Although this may have been compiled for the benefit of K-12 students, I think each of us as “life-long students” can identify with the important elements presented here. But what is not included in the text is a definition of “meaningful service” supplied by the community residents and/or recipients of the service. Do we have any idea what is truly “meaningful service” in their minds?

In November 2006, I visited Louisiana and conducted a tour of the Greater New Orleans region and Lake Charles and its surrounding Parishes. Both areas were impacted by Hurricanes Katrina & Rita respectively and each is working diligently to rekindle its tourism sectors by sharing with the world that they are indeed “Open For Business.”

12th Night awaits YOU! Mardi Gras awaits YOU! Jazzfest awaits YOU! Creole and Cajun Cuisine await YOU! Louisiana’s Outback and Creole Nature Trail await YOU! By participating in these celebrations and visiting these locations is it possible that you are also providing “meaningful service”?

During our time in New Orleans we participated in a “Super Saturday” cleanup project at New Orleans City Park. Children, students and adults gathered to serve in the restoration of one of the city’s great tourist attractions – drawing nearly 14 million visitors annually, prior to Hurricane Katrina. Clearly, in my mind, I was serving to meet a community need; and thus, felt content in knowing that I was participating in “meaningful service.” While working alongside residents that day, I began to hear what has led me to consider redefining the term, however.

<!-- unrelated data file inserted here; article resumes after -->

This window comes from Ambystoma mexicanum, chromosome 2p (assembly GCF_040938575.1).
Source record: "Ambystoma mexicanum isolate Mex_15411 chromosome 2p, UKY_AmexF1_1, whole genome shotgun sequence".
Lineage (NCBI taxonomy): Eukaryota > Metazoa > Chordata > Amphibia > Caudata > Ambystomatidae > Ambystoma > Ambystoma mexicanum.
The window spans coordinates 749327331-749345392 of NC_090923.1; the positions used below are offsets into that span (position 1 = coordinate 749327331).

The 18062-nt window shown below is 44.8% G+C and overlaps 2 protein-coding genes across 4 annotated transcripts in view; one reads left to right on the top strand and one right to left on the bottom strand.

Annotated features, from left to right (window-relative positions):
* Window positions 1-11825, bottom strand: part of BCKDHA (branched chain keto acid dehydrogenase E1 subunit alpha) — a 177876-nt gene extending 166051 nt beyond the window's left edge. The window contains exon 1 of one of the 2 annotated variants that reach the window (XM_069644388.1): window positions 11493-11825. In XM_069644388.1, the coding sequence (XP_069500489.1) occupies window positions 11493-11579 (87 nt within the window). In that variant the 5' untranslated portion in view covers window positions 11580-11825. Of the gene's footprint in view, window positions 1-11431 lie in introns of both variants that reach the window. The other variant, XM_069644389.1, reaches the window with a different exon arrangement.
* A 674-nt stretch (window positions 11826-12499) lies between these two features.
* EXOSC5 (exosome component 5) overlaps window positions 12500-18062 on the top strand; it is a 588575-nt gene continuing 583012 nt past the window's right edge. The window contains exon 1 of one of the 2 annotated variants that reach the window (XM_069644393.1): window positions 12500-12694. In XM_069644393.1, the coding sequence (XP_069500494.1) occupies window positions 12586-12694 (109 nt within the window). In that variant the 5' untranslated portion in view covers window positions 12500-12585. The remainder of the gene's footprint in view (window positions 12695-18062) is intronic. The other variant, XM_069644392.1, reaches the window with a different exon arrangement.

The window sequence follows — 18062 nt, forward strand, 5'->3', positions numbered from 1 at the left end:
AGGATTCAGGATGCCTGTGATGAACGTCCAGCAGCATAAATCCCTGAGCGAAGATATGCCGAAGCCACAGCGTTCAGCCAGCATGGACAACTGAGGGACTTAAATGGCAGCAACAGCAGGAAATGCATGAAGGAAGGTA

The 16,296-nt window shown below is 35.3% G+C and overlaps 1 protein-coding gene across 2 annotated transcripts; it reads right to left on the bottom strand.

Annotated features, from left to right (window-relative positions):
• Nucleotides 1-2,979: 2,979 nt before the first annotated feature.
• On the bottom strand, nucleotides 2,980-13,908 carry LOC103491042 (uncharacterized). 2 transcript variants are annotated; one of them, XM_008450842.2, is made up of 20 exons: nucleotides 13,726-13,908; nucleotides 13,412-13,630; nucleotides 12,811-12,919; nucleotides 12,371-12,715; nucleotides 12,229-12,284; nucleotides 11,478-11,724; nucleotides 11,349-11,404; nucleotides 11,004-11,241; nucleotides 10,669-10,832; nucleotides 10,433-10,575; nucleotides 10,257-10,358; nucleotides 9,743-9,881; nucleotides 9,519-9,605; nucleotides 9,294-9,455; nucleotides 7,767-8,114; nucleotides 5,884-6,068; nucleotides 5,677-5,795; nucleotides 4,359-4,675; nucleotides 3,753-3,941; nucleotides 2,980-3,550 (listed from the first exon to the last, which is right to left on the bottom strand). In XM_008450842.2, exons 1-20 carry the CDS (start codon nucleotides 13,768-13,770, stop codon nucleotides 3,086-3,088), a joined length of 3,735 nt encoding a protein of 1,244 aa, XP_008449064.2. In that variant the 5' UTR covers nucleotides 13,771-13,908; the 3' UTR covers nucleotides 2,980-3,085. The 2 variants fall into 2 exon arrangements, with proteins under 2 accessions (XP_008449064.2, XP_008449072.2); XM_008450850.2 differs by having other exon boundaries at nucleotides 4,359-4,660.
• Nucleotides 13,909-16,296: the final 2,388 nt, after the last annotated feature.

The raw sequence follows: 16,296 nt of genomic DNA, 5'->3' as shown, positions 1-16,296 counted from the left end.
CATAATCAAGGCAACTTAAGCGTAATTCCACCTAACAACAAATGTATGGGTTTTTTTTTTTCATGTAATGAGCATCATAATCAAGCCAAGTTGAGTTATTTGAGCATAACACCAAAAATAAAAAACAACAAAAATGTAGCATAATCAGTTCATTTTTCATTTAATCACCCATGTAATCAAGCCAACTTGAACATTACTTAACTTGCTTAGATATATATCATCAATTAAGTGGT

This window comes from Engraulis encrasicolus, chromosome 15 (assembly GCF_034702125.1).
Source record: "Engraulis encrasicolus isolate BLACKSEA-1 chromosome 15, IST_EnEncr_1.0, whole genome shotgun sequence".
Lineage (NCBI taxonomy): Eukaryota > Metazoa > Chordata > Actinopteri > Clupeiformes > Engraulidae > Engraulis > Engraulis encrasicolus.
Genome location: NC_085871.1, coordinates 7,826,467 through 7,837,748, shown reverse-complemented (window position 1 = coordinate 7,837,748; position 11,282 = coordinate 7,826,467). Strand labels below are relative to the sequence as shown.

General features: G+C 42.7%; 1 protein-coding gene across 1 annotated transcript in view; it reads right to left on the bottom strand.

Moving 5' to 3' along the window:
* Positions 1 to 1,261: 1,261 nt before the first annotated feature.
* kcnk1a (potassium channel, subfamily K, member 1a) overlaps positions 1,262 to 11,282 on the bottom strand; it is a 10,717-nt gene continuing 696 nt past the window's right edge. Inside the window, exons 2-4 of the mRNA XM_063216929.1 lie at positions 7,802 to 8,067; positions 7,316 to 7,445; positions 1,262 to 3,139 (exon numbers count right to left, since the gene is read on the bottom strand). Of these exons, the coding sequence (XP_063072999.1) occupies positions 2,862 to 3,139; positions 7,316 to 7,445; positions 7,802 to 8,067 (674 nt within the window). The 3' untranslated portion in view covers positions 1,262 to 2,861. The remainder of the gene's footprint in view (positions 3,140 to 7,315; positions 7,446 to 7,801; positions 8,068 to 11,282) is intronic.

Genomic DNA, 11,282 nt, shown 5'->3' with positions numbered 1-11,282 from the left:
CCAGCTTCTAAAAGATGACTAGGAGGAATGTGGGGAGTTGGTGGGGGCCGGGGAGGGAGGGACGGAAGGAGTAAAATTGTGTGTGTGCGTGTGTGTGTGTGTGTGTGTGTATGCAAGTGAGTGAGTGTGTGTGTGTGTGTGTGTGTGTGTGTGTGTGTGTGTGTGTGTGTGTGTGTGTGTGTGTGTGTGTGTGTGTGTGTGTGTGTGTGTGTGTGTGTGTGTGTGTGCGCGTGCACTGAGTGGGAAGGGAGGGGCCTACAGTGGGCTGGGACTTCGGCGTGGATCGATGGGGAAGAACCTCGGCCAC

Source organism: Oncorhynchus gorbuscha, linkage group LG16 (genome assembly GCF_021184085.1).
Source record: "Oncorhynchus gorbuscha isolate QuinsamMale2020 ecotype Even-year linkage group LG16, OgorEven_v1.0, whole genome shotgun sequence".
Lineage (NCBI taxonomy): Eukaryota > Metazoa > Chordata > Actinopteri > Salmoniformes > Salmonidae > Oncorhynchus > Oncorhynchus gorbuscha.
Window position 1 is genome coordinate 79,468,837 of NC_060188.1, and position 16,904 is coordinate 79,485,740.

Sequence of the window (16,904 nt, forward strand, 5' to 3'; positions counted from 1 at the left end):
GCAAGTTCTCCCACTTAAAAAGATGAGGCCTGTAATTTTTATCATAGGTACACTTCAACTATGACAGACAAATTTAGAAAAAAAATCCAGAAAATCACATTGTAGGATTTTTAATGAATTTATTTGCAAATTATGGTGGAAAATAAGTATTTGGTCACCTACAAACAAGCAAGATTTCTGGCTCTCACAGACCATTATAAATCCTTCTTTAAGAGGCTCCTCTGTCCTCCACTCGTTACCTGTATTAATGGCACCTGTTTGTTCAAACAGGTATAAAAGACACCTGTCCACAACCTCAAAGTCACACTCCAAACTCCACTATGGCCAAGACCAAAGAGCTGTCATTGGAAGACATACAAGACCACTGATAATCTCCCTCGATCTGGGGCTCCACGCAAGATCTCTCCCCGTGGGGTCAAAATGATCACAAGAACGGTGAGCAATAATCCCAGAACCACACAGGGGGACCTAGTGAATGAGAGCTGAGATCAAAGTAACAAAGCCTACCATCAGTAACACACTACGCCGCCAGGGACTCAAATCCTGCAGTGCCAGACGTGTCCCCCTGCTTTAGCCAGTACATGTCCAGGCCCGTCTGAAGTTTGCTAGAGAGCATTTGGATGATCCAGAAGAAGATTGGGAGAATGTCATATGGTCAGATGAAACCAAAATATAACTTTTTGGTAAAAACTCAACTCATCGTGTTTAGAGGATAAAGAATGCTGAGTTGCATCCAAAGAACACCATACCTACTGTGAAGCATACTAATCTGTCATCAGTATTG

What I heard that day in New Orleans, and later in Lake Charles, were the untold stories of those who had lost – not property, not jobs, not physical or material substances necessarily – but something far greater, Trust. My service to them was not helping them cleanup a park, beloved by many and a landmark for most residents; my service to them was listening to what it feels like to be betrayed by Mother Nature and members of the human race. Pulling a weed out of the ground was not the community need I could meet that day or, likely, any other day for the folks who worked beside me. They needed to tell their stories, share their stories, and let the angst, disappointment, and grief flow. And what I sensed was inherently present in that sharing was the hope that one day they could trust again.

VolunTourism will open us to learning and experience beyond our imagination. What we define as “meaningful service” today, from our current perspective, will in the years to come expand to encompass a more intrinsic understanding of our world and our role as citizens and residents of that global community. “Meaningful service” will ultimately be assigned its definition from the viewpoint of the recipient, regardless of the task we may originally assume as VolunTourists or the economic impact we may deliver to the destination. Through our meaningful service that meets a true individual or community need, we will marvel at how that need was, all along, our own.